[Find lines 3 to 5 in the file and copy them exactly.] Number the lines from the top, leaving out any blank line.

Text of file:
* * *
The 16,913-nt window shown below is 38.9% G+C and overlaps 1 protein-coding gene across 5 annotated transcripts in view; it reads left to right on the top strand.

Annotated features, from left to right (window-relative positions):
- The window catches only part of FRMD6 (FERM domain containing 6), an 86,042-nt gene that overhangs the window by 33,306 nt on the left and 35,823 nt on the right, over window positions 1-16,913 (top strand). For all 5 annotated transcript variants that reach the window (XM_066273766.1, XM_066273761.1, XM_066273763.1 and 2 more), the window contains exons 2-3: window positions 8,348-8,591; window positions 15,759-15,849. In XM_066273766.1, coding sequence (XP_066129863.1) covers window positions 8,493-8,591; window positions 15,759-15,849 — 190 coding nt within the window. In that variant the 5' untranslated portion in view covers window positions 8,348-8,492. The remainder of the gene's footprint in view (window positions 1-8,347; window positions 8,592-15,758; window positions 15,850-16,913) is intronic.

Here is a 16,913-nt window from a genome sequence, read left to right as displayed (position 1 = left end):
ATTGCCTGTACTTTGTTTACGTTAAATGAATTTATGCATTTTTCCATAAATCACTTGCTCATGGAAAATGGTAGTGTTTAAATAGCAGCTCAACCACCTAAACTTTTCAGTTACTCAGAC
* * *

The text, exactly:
- The window catches only part of FRMD6 (FERM domain containing 6), an 86,042-nt gene that overhangs the window by 33,306 nt on the left and 35,823 nt on the right, over window positions 1-16,913 (top strand). For all 5 annotated transcript variants that reach the window (XM_066273766.1, XM_066273761.1, XM_066273763.1 and 2 more), the window contains exons 2-3: window positions 8,348-8,591; window positions 15,759-15,849. In XM_066273766.1, coding sequence (XP_066129863.1) covers window positions 8,493-8,591; window positions 15,759-15,849 — 190 coding nt within the window. In that variant the 5' untranslated portion in view covers window positions 8,348-8,492. The remainder of the gene's footprint in view (window positions 1-8,347; window positions 8,592-15,758; window positions 15,850-16,913) is intronic.

Here is a 16,913-nt window from a genome sequence, read left to right as displayed (position 1 = left end):
ATTGCCTGTACTTTGTTTACGTTAAATGAATTTATGCATTTTTCCATAAATCACTTGCTCATGGAAAATGGTAGTGTTTAAATAGCAGCTCAACCACCTAAACTTTTCAGTTACTCAGAC